Luke Wallace’s What on Earth is an album’s worth of anthems for a brighter day.
If you’re craving the calm of a campfire sing-along, Luke Wallace’s album What on Earth is the next best thing while waiting for physical distancing restrictions to come to an end. I first listened to this mix of upbeat folk songs from my apartment balcony, on the eighth week of self-isolating from COVID-19. While gazing at the two pines that stand between my block of concrete cells and the next, What on Earth brought me back to the lake, the land, and the trees allowed to reach maturity.
Few of us can deny an increasing appreciation for the great outdoors as we are compelled to remain inside. What on Earth awakens that appreciation like a fresh breath of air, connecting us “with the birds in the biosphere” on the first track. Like a contemporary, Canadian Bob Dylan, Luke Wallace blends optimism and joy with protests against the decline of the natural world. Although the mix of guitar, banjo, and pounding drums is enough to get your spirits up, the message is a heavy one. Doubling as an environmental activist, Wallace writes from his home along the coast of Salish Territory/Vancouver, B.C. for the preservation of our natural lands.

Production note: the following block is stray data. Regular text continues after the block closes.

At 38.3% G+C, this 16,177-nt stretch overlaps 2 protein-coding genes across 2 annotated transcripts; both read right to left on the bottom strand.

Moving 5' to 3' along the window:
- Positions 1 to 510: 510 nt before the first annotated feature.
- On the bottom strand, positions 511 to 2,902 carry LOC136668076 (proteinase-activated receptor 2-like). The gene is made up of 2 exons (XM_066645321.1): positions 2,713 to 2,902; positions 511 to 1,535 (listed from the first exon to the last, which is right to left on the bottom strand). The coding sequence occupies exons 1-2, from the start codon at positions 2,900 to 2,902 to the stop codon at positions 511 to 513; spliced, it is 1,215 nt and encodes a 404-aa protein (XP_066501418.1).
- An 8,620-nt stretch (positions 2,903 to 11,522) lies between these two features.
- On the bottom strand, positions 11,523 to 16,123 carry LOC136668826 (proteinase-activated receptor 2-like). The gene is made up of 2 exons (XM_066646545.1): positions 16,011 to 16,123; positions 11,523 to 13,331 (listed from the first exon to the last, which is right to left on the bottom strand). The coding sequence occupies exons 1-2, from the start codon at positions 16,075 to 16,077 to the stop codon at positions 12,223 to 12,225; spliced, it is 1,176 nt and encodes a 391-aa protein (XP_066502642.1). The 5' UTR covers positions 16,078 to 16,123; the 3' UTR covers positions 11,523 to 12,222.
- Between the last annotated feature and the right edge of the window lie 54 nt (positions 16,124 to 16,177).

Each song is a story of connection, love, and a vital appeal to respect the environment. The song “Jetlag” criticizes the fetishization of harmful industries like oil, logging, and travel, referencing the decline of beloved lands: “I knew a place down by the water I used to go, I used to go before it became a place that is now underwater…shame”. The timeliness of Wallace’s message strikes hard in this time of crisis; the global pandemic demonstrates more than ever how important it is to prioritize the well being of the planet and its people.
In a way, it’s a call to arms to take action against climate change; to “learn to go easy on the earth and lightly on the water” for the sake of future generations, as he sings on “Sons & Daughters”. Politics aside, What on Earth is a fun, easy listen that brings the carefree calm of cabin living to isolated Canadian households; a contemporary, goodhearted, sing-song protest. At the very least, it is an anthem for a brighter day.